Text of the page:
Firstly, like every other Assistant-powered smart speaker out there, you can ask the Home Hub questions, tell it to play music, check the weather, set reminders, consult your calendar, listen to news bulletins and interact with both connected smart appliances and compatible third-party services.
As with every other Assistant-powered speaker out there - this all technically works, even if some of the seams are still visible. Still, it’s hard not to imagine a world two or three generations down the line where the capabilities of these products have advanced to the point where the accumulated databases and baseline complexity of smart assistants like the Google Assistants has reached a point where interacting with it feels so natural that most people won’t be able to tell that the experience is more of an friendly illusion than it is true artificial intelligence.
We’re not quite there yet - but it’s easy to see that latent potential in the Google Home Hub. Nevertheless, all the usual boxes offered by the Assistant experience are ticked here. If you’ve interacted with one of these speakers before, you know what to expect. If you haven’t, be sure to ask the Assistant for a joke now and then.
As previously mentioned, the big sell here is that the Home Hub can augment the usually only-audio based smart assistant experience. Instead of asking Google to read you a recipe, it can show you that recipe on the Home Hub’s display. Instead of asking Google to tell you the weather, it can show you it. Instead of asking Google how to get to a place, it’ll show you directions in Google Maps. You get the idea.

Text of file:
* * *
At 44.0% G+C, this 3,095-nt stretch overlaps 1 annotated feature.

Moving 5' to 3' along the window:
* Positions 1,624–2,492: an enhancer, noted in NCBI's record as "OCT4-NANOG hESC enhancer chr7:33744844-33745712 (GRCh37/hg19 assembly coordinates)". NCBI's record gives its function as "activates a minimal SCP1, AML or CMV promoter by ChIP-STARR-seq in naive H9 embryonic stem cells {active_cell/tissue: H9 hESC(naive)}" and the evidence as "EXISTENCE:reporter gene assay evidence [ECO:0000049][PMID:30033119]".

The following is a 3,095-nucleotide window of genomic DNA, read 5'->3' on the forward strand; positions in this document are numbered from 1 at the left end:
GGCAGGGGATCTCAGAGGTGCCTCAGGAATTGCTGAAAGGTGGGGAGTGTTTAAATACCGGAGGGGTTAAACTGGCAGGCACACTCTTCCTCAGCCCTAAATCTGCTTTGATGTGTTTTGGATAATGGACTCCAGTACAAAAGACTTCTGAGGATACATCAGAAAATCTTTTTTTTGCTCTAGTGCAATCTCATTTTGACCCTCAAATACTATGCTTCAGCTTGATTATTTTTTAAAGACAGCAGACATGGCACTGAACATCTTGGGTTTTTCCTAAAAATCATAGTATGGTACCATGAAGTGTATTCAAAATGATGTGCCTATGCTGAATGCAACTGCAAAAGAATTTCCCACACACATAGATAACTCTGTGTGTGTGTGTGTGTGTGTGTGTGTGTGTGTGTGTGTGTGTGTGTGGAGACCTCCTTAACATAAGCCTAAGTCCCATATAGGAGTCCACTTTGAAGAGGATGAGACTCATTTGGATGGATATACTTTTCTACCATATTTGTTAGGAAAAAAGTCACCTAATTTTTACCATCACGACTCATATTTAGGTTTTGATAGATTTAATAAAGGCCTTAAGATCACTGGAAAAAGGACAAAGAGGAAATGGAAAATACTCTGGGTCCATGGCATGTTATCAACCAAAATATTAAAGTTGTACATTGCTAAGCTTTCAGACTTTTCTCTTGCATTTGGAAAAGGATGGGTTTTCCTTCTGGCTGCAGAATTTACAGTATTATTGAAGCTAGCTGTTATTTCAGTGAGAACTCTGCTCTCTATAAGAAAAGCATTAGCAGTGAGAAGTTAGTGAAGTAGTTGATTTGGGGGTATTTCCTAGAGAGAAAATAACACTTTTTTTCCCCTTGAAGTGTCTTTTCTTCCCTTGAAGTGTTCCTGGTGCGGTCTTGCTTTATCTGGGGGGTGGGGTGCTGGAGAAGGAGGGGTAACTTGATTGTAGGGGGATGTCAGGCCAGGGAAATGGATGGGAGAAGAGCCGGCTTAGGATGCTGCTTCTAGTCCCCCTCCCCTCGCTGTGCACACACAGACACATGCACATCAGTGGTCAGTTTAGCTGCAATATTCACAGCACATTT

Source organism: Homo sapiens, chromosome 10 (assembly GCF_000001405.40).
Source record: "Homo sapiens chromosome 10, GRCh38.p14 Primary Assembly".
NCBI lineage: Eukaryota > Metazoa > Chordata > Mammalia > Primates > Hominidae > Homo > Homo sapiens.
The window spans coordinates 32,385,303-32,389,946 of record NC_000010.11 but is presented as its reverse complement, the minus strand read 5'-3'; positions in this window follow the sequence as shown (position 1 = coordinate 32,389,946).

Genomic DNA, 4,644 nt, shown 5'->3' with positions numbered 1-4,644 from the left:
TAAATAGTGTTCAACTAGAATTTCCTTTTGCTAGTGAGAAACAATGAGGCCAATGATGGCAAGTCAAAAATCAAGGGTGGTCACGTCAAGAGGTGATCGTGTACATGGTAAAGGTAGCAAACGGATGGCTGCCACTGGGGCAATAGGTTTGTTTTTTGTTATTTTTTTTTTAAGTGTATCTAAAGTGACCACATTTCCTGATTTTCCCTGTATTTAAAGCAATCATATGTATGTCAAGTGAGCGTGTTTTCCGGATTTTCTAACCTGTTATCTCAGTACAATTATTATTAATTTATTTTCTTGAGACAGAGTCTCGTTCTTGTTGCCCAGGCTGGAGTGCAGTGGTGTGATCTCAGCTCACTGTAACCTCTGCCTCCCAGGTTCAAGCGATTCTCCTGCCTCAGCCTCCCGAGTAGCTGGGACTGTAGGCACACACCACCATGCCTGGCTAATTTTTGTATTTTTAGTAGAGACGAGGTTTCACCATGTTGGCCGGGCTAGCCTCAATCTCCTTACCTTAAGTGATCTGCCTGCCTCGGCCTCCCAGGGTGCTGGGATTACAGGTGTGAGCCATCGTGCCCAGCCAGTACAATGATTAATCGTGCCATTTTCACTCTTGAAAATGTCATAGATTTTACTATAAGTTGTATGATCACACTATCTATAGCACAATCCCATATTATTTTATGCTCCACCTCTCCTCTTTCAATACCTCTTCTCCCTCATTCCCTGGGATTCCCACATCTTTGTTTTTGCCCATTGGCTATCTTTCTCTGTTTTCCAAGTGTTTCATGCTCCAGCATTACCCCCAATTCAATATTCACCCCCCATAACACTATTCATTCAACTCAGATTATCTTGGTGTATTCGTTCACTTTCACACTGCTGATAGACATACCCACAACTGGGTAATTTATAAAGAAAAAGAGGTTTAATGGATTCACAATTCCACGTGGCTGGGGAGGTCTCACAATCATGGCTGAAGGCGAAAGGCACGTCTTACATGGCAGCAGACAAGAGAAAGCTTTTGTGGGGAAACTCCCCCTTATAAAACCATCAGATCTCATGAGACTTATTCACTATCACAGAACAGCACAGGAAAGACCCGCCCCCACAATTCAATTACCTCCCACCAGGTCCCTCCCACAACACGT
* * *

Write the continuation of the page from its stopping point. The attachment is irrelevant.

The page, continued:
More passively, the Home Hub also doubles as a pretty nice digital photo frame. However, it does assume that you’ve got your photos backed up on Google Photos. If you use another form of cloud storage - you’re out luck on that front.
In addition, being tied so closely to the capabilities of the Google Assistant means that the Home Hub does little to amend the Assistant’s existing shortcomings. You can ask it to show you Twitch or Youtube content on the Home Hub’s display but you can’t do the same with other streaming services like Netflix.
The one other weakness here is the audio. The Google Home Max aside, Google continue to struggle on speaker audio and while the Home Hub does pack a surprising amount of volume into a small form-factor, a lack of fidelity and depth drag down the listening experience from what it could be.
As crazy as it might sound, there’s a part of me that wonders what a bigger, bolder version of this idea could look like. If you take a Google Home Hub and blow the screen size up to 50 or 60-inches, you’ve basically got an extra smart Smart TV with full voice control on your hands. And maybe that product is what the future of this category looks like. For now though, the Home Hub is a fine, and reasonably-affordable starting point.
The Bottom Line - Should You Buy The Google Home Hub?
Even if you’re a smart speaker nut, the Google Home Hub really isn’t a must-have. It does something that the regular Google Home can’t do, but it isn’t a game-changer. However, that being said, if you’re the kind of person who find this new direction for the category to be a compelling one and Google Photos is your cloud of choice, there’s enough going on here for it to sell itself as a good secondary smart speaker or a substitute for your existing Google Home Mini.
The Google Home Hub is an experiment that pays off.